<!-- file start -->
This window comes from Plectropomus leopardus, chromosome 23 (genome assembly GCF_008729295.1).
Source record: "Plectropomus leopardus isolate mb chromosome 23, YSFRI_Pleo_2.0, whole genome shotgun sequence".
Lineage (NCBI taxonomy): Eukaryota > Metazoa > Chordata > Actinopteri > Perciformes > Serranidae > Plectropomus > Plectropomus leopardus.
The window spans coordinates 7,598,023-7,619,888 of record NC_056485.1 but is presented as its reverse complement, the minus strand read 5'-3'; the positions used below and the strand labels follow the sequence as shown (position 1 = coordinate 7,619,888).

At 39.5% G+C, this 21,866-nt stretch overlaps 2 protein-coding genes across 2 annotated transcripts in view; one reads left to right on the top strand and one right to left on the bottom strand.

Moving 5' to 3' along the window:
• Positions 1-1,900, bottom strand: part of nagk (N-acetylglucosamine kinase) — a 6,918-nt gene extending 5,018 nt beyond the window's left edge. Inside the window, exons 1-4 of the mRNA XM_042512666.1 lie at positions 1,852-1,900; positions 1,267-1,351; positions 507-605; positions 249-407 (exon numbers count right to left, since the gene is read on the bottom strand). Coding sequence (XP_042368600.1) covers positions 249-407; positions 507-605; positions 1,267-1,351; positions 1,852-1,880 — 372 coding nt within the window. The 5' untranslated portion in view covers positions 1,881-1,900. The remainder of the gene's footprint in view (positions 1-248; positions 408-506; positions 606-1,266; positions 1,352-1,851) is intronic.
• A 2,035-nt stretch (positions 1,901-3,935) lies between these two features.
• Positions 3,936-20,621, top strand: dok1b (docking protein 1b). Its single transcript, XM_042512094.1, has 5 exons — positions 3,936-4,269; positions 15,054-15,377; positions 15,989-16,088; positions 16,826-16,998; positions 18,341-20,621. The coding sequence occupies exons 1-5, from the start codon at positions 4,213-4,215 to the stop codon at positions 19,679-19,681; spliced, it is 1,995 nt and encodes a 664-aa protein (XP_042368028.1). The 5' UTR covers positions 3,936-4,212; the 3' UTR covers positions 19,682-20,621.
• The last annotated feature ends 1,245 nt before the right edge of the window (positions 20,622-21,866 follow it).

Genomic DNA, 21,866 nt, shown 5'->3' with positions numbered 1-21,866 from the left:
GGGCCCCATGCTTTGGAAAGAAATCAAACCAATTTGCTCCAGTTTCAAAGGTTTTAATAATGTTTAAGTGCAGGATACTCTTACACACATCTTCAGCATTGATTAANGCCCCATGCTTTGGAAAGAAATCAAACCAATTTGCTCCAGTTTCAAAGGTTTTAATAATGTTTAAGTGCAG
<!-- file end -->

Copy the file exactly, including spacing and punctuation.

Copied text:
This window comes from Plectropomus leopardus, chromosome 23 (genome assembly GCF_008729295.1).
Source record: "Plectropomus leopardus isolate mb chromosome 23, YSFRI_Pleo_2.0, whole genome shotgun sequence".
Lineage (NCBI taxonomy): Eukaryota > Metazoa > Chordata > Actinopteri > Perciformes > Serranidae > Plectropomus > Plectropomus leopardus.
The window spans coordinates 7,598,023-7,619,888 of record NC_056485.1 but is presented as its reverse complement, the minus strand read 5'-3'; the positions used below and the strand labels follow the sequence as shown (position 1 = coordinate 7,619,888).

At 39.5% G+C, this 21,866-nt stretch overlaps 2 protein-coding genes across 2 annotated transcripts in view; one reads left to right on the top strand and one right to left on the bottom strand.

Moving 5' to 3' along the window:
• Positions 1-1,900, bottom strand: part of nagk (N-acetylglucosamine kinase) — a 6,918-nt gene extending 5,018 nt beyond the window's left edge. Inside the window, exons 1-4 of the mRNA XM_042512666.1 lie at positions 1,852-1,900; positions 1,267-1,351; positions 507-605; positions 249-407 (exon numbers count right to left, since the gene is read on the bottom strand). Coding sequence (XP_042368600.1) covers positions 249-407; positions 507-605; positions 1,267-1,351; positions 1,852-1,880 — 372 coding nt within the window. The 5' untranslated portion in view covers positions 1,881-1,900. The remainder of the gene's footprint in view (positions 1-248; positions 408-506; positions 606-1,266; positions 1,352-1,851) is intronic.
• A 2,035-nt stretch (positions 1,901-3,935) lies between these two features.
• Positions 3,936-20,621, top strand: dok1b (docking protein 1b). Its single transcript, XM_042512094.1, has 5 exons — positions 3,936-4,269; positions 15,054-15,377; positions 15,989-16,088; positions 16,826-16,998; positions 18,341-20,621. The coding sequence occupies exons 1-5, from the start codon at positions 4,213-4,215 to the stop codon at positions 19,679-19,681; spliced, it is 1,995 nt and encodes a 664-aa protein (XP_042368028.1). The 5' UTR covers positions 3,936-4,212; the 3' UTR covers positions 19,682-20,621.
• The last annotated feature ends 1,245 nt before the right edge of the window (positions 20,622-21,866 follow it).

Genomic DNA, 21,866 nt, shown 5'->3' with positions numbered 1-21,866 from the left:
GGGCCCCATGCTTTGGAAAGAAATCAAACCAATTTGCTCCAGTTTCAAAGGTTTTAATAATGTTTAAGTGCAGGATACTCTTACACACATCTTCAGCATTGATTAANGCCCCATGCTTTGGAAAGAAATCAAACCAATTTGCTCCAGTTTCAAAGGTTTTAATAATGTTTAAGTGCAG